Sylvia’s Last Letter
What do you think Sylvia might have written in that last letter?
Sylvia Plath’s last days have been well documented, again and again giving us the same facts in the various non-fiction biographies. We know she wrote a letter just before she died, and asked her downstairs neighbour for stamps.. The letter, if it was found, has never been disclosed. We also know that Assia Wevill, Sylvia’s rival, was shocked to read the vituperative language Sylvia wrote about herself and hr husband David. The journal was subsequently destroyed.
In my fictional recreation of these events, I’ve invented details, dialogue, and writings by the main characters.The following extract excerpt is an imagined version of what she might have written on that last day. The letter contains the things Assia might have read about herself, in the lost journal.
Here’s an extract from my fictional letter:
I cannot bear to write your name; its very sound is a hiss from the tongue of a serpent. You snaked your way into our lives and destroyed all that was once wholesome and fertile, and changed my husband from a god to a devil. Here is the gift you have wished for, freeing him to be yours. But rest assured, he will never love you, or your bastard child, as he’s loved me and our children. With this act I curse you forever. I will always be between you, watching and waiting. The day will come when you and yours will join me in Hell.
What other writers have said about how to create fiction from fact:
‘When making up detail, you still have a structure to pin it on. The facts are a stimulus to the imagination, so you’re not inventing something in a vacuum. In a way, you’re inventing these things almost like a detective would. You come up with hypothess that would make sense of the facts you’ve got. (e.g. the letter Sylvia wrote just before she died, for which she asked Dr Thomas for a stamp.) There is a wonderful kind of tug between the facts and the fiction.’ ( Emma Donoghue, author of ‘Room’.)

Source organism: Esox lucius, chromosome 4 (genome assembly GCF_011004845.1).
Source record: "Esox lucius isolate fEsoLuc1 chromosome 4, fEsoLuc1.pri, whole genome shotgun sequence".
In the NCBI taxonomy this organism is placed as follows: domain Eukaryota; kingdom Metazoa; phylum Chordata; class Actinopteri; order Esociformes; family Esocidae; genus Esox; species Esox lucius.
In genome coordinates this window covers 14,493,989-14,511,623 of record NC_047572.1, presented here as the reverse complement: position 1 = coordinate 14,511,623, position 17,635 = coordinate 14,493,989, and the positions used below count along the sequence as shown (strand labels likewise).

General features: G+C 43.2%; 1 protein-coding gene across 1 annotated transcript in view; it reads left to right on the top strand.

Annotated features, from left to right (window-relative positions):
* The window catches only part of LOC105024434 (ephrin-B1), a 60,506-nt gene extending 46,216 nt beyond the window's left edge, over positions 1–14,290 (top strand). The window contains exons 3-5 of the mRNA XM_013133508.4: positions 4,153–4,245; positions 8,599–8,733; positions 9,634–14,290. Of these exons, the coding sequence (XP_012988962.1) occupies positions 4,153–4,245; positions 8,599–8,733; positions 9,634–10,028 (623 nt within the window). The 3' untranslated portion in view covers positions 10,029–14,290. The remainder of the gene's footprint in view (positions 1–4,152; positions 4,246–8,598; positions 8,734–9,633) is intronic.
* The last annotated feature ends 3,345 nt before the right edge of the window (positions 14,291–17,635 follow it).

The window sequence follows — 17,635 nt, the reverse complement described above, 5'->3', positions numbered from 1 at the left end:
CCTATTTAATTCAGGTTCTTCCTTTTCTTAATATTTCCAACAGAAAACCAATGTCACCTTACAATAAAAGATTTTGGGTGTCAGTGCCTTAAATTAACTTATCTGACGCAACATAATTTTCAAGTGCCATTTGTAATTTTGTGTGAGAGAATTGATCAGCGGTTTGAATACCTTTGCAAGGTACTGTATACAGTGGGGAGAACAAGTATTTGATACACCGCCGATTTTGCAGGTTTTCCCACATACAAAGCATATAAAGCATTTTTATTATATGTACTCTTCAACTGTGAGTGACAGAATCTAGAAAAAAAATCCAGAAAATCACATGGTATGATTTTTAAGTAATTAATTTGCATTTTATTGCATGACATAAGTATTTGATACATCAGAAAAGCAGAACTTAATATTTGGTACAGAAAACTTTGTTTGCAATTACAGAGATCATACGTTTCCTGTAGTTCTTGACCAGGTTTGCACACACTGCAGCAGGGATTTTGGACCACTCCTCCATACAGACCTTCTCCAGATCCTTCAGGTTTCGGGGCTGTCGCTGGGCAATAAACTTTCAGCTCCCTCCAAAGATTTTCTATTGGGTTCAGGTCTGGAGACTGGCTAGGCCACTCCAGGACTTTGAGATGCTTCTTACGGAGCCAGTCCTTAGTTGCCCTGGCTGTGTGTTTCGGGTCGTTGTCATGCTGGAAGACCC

William Nicholson, the British author and screenwriter, wrote, in his reply to my email query re fact/fiction: As you may know I write fiction with real people in it a great deal, and have done since ‘Shadowlands’ dramatised the love life of C.S.Lewis. My own view is that it’s okay to do this so long as: a) you stick to the truth as far as it’s known; and b) where you invent to fill the gaps, you treat the real people generously.
Hannah Kent, in the author’s note to her brilliant award-winning novel, ‘Burial Rites’ says: ‘Many known & established facts about Agnes’ life have been reproduced in this novel and events have either been drawn directly from the record or are the result of speculation. They are fictional likelihoods.’
If we substitute ‘Assia’ for ‘Agnes, Kent’s main character, the same might be said about my novel, ‘Capriccio’.